In developing a separate pay and job evaluation plan for law enforcement personnel per the FEPCA mandate, OPM stated that it had two related objectives: “to develop targeted solutions to specific weaknesses in the government's compensation program for Federal law enforcement officers” and “to maintain an appropriate balance between the interests of the law enforcement workforce and the need for equity with other Federal employees.'

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Like the NACLE study, OPM's mandate was limited to law enforcement occupations with LEO status, but it also included U.S. Park Police and Secret Service Uniformed Division officers and other executive branch occupations in which employees have arrest or detention authority but do not qualify as LEO's

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Id. at 18-19.

A Plan 10 Establish a New Pay and Job Evaluation System for Federal Law Enforcement Officers, U.S. Office of Personnel Management (Sept. 1993).

Id. at 1. Id. at 2.

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2. Summary of 1990 FEPCA Enhancements

The OPM report first noted that, in response the NACLE recommendations, FEPCA included several pay enhancements for LEO's and certain other law enforcement personnel. These included:

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Special salary rates for officers in grades GS-3 through GS-10. At the time of the
study, it raised salaries from a range of about 20% for GS-3,4, and 5 to 3% for
GS-10.

Geographic adjustments for officers in eight high-cost metropolitan areas ranging from 4% to 16%.

A capped overtime rate guaranteed to equal at least the employee's rate of basic pay, rather being capped at 1.5 times the GS-10, step 1 rate.

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Foreign language bonuses not to exceed 5% were made available to officers.

Also in 1990, caps were lifted for administratively unauthorized overtime for officers with basic pay in excess of GS-10, step 1.

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3. Findings

OPM's study reached the following conclusions:

Job evaluation- the GS classification was unsuitable for ranking law
enforcement-type work. The law enforcement community did not believe the GS
system, appropriate for a white-collar workforce, was adequate for classifying law
enforcement work, which involved physical demands, life-and-death decision-
making and use of deadly force, nor did it have provisions for recognizing special
skills such as canine handling or EMT certifications.

Basic Pay-OPM found that since passage of FEPCA, entry level federal pay still lagged behind that of state and local officers by about 12 to 16%, but should improve as local comparability payments were implemented. The study also showed that, though entry level pay was low, "all types of Federal law enforcement officers...tend to have greater maximum pay potential in nonsupervisory jobs than their State and local counterparts.”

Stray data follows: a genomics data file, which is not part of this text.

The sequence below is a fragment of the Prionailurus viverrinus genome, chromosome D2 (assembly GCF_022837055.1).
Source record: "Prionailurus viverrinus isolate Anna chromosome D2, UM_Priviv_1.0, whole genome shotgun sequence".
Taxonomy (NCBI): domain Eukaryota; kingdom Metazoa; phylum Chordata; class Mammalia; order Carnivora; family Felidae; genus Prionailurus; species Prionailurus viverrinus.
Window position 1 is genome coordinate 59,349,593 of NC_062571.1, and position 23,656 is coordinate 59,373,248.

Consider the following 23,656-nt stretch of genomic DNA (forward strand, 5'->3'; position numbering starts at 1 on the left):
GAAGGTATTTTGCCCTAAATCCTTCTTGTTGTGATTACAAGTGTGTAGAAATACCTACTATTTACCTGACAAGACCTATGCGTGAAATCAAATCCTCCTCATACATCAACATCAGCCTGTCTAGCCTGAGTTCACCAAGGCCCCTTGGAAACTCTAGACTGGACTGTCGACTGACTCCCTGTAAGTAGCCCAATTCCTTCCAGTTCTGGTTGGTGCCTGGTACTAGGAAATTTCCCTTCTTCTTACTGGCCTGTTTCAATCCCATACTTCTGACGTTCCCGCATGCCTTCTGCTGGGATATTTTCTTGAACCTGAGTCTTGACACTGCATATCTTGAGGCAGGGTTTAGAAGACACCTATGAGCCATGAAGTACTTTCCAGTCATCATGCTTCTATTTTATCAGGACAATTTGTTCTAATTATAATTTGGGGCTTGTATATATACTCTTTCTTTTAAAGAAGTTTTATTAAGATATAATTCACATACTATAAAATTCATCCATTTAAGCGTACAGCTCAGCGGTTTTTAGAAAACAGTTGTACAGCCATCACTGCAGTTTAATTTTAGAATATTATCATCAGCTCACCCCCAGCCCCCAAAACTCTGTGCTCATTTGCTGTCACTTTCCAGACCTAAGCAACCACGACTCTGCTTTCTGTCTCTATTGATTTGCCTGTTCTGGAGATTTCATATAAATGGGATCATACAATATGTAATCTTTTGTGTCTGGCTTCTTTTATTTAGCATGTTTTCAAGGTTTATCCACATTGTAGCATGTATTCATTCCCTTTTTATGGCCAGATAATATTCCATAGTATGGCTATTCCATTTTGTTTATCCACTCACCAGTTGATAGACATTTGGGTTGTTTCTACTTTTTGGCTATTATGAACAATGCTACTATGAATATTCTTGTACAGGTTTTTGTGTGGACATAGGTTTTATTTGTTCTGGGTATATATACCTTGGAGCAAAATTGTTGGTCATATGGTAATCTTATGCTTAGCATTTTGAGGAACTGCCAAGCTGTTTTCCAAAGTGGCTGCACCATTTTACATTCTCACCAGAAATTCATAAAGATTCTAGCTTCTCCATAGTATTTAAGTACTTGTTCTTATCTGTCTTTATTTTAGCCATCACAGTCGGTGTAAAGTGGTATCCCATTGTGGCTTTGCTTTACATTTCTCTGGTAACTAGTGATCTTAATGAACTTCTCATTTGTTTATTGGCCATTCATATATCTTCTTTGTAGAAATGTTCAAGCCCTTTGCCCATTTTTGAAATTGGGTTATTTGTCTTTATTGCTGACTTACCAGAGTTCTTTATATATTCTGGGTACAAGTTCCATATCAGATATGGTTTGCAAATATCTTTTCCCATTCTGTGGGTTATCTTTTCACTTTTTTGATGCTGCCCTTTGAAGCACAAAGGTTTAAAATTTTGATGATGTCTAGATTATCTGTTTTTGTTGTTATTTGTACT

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OPM drew two conclusions regarding basic pay: 1)“the current nationwide basic pay rates for Federal law enforcement officers are adequate and that any remaining pay disparities would be addressed most effectively through locality pay adjustments rather than through additional nationwide increases," and 2) “any attempt to measure the competitiveness of Federal law enforcement pay must

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Id. at 6. 51

Id.

consider career progression patterns and maximum pay potential, not just entry

pay.”

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Retention-OPM measured pre- and post-FEPCA attrition rates for federal law enforcement officers and found that, following passage of FEPCA, “overall law enforcement tumover and quit rates were low relative to the rates for other Federal employees. OPM also found that the levels of turnover and quits vary significantly among the various law enforcement occupations."

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Overtime Pay- OPM found that despite the enhancements in federal overtime pay for officers, employees remained concerned about the following: 1) overtime pay was still viewed as inadequate when compared to the overtime pay of state and local officers, and 2) there were significant differences between the overtime pay policies among federal agencies.

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4. Recommendations

OPM made the following recommendations for a new pay and job evaluation system:

Incorporate FEPCA Pay Enhancements Within Any New System-OPM believed that the higher entry level pay rates and special geographic adjustments should be continued until superseded by a permanent locality pay mechanism.

A New, Separate Job Evaluation System for Federal Law Enforcement Officers- “OPM proposes to develop a new, specially tailored job evaluation system for Federal law enforcement officers based on factors directly related to law enforcement work, such as hazard level, physical requirements, scope of arrest authority, and instantaneous decision-making on the use of deadly force.”

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A Separate Pay System Linked to the General Schedule- According to OPM, this proposed schedule “would band GS grade ranges at the lower levels, where some disparities with non-Federal pay exist and where there are some recruitment and retention problems; and...agencies would be given blanket authority to hire above the minimum rate where needed to compete in the marketplace. As already stated, existing special rates for lower-level law enforcement officers would be incorporated within the new system."

Authorize “Technician Bonus" of Up to $1,500 Per Year for Special Skill and Certification Requirements in Law Enforcement Jobs- “[T]echnician categories would be approved by OPM, and the bonuses would be paid at agency discretion based on its judgment as to (1) the value of the skill, and (2) the degree to which payment of the premium would have a positive impact on mission accomplishment."

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Id. at 8-13.